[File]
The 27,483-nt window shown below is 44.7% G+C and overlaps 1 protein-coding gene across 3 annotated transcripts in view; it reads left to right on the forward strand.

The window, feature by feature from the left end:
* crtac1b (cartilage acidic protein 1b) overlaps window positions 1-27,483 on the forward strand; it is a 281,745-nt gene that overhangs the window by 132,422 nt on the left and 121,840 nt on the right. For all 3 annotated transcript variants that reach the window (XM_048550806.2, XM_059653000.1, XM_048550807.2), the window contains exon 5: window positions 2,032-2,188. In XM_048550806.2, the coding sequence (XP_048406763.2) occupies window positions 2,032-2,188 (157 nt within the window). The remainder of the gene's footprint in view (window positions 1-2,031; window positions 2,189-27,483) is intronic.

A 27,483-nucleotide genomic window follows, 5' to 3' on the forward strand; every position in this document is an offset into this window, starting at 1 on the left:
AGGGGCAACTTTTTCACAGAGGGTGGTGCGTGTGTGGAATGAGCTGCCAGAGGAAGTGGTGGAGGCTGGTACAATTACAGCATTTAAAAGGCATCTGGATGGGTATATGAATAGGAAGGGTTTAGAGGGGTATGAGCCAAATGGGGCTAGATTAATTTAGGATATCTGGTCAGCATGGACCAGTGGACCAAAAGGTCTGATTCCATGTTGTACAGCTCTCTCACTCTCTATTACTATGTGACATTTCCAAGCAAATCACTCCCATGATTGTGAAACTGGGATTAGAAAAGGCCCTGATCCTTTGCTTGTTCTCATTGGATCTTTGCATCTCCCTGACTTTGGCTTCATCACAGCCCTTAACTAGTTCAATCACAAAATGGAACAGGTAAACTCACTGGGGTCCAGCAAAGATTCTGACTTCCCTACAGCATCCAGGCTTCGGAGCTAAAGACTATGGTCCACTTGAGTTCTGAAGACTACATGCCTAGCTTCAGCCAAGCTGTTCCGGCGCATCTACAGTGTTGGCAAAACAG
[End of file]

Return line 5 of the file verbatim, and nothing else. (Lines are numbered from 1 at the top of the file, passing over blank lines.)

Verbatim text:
AGGGGCAACTTTTTCACAGAGGGTGGTGCGTGTGTGGAATGAGCTGCCAGAGGAAGTGGTGGAGGCTGGTACAATTACAGCATTTAAAAGGCATCTGGATGGGTATATGAATAGGAAGGGTTTAGAGGGGTATGAGCCAAATGGGGCTAGATTAATTTAGGATATCTGGTCAGCATGGACCAGTGGACCAAAAGGTCTGATTCCATGTTGTACAGCTCTCTCACTCTCTATTACTATGTGACATTTCCAAGCAAATCACTCCCATGATTGTGAAACTGGGATTAGAAAAGGCCCTGATCCTTTGCTTGTTCTCATTGGATCTTTGCATCTCCCTGACTTTGGCTTCATCACAGCCCTTAACTAGTTCAATCACAAAATGGAACAGGTAAACTCACTGGGGTCCAGCAAAGATTCTGACTTCCCTACAGCATCCAGGCTTCGGAGCTAAAGACTATGGTCCACTTGAGTTCTGAAGACTACATGCCTAGCTTCAGCCAAGCTGTTCCGGCGCATCTACAGTGTTGGCAAAACAG